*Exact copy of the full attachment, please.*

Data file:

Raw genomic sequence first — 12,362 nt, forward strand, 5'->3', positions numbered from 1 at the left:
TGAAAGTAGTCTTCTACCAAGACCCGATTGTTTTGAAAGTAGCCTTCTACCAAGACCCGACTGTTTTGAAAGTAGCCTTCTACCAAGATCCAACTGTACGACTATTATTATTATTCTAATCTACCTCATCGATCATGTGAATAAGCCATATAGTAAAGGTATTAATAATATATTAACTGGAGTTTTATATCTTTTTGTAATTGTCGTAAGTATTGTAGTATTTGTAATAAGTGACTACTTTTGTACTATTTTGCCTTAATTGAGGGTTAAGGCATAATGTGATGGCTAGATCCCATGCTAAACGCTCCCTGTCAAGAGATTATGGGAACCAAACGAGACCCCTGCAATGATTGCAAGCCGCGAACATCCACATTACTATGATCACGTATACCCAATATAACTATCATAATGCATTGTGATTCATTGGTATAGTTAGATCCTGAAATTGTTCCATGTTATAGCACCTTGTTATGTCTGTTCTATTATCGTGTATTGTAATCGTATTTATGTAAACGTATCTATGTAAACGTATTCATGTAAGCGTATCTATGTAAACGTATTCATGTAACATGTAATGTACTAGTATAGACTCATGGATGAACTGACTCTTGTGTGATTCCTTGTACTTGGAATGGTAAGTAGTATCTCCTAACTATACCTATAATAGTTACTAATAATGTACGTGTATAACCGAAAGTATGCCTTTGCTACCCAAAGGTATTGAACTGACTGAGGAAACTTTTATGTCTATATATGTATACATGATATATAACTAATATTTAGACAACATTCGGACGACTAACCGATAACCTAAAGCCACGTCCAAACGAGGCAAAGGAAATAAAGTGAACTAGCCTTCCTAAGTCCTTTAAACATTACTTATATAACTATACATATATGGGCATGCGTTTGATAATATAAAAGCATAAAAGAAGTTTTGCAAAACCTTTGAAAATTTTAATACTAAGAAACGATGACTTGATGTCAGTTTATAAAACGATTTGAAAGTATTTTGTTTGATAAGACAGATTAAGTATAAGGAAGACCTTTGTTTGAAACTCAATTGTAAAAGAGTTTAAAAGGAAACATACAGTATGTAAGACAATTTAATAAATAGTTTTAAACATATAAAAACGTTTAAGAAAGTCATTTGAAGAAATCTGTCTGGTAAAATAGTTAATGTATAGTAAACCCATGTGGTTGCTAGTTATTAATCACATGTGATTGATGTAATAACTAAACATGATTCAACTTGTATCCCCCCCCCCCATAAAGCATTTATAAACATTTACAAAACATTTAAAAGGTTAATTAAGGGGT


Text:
Raw genomic sequence first — 12,362 nt, forward strand, 5'->3', positions numbered from 1 at the left:
TGAAAGTAGTCTTCTACCAAGACCCGATTGTTTTGAAAGTAGCCTTCTACCAAGACCCGACTGTTTTGAAAGTAGCCTTCTACCAAGATCCAACTGTACGACTATTATTATTATTCTAATCTACCTCATCGATCATGTGAATAAGCCATATAGTAAAGGTATTAATAATATATTAACTGGAGTTTTATATCTTTTTGTAATTGTCGTAAGTATTGTAGTATTTGTAATAAGTGACTACTTTTGTACTATTTTGCCTTAATTGAGGGTTAAGGCATAATGTGATGGCTAGATCCCATGCTAAACGCTCCCTGTCAAGAGATTATGGGAACCAAACGAGACCCCTGCAATGATTGCAAGCCGCGAACATCCACATTACTATGATCACGTATACCCAATATAACTATCATAATGCATTGTGATTCATTGGTATAGTTAGATCCTGAAATTGTTCCATGTTATAGCACCTTGTTATGTCTGTTCTATTATCGTGTATTGTAATCGTATTTATGTAAACGTATCTATGTAAACGTATTCATGTAAGCGTATCTATGTAAACGTATTCATGTAACATGTAATGTACTAGTATAGACTCATGGATGAACTGACTCTTGTGTGATTCCTTGTACTTGGAATGGTAAGTAGTATCTCCTAACTATACCTATAATAGTTACTAATAATGTACGTGTATAACCGAAAGTATGCCTTTGCTACCCAAAGGTATTGAACTGACTGAGGAAACTTTTATGTCTATATATGTATACATGATATATAACTAATATTTAGACAACATTCGGACGACTAACCGATAACCTAAAGCCACGTCCAAACGAGGCAAAGGAAATAAAGTGAACTAGCCTTCCTAAGTCCTTTAAACATTACTTATATAACTATACATATATGGGCATGCGTTTGATAATATAAAAGCATAAAAGAAGTTTTGCAAAACCTTTGAAAATTTTAATACTAAGAAACGATGACTTGATGTCAGTTTATAAAACGATTTGAAAGTATTTTGTTTGATAAGACAGATTAAGTATAAGGAAGACCTTTGTTTGAAACTCAATTGTAAAAGAGTTTAAAAGGAAACATACAGTATGTAAGACAATTTAATAAATAGTTTTAAACATATAAAAACGTTTAAGAAAGTCATTTGAAGAAATCTGTCTGGTAAAATAGTTAATGTATAGTAAACCCATGTGGTTGCTAGTTATTAATCACATGTGATTGATGTAATAACTAAACATGATTCAACTTGTATCCCCCCCCCCCATAAAGCATTTATAAACATTTACAAAACATTTAAAAGGTTAATTAAGGGGT